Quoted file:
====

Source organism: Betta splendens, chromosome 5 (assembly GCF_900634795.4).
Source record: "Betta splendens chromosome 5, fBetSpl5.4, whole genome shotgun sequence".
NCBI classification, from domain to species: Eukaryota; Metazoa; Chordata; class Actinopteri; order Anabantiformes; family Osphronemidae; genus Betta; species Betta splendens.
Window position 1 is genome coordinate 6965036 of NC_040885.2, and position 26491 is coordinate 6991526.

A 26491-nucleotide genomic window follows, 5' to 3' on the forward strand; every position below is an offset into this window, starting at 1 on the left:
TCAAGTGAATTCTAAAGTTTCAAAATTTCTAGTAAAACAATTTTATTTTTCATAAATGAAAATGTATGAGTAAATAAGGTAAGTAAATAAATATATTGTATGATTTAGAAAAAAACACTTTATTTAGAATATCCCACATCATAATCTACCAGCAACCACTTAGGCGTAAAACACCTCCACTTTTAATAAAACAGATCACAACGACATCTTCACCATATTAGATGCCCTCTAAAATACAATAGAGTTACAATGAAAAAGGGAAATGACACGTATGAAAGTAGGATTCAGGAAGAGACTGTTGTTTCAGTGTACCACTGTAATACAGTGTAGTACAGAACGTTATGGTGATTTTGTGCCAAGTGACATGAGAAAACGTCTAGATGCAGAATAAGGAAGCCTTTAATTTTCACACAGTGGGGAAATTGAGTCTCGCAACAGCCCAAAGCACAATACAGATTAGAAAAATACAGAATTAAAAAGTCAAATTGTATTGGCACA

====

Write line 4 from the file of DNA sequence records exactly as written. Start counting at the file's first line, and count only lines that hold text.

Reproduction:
Window position 1 is genome coordinate 6965036 of NC_040885.2, and position 26491 is coordinate 6991526.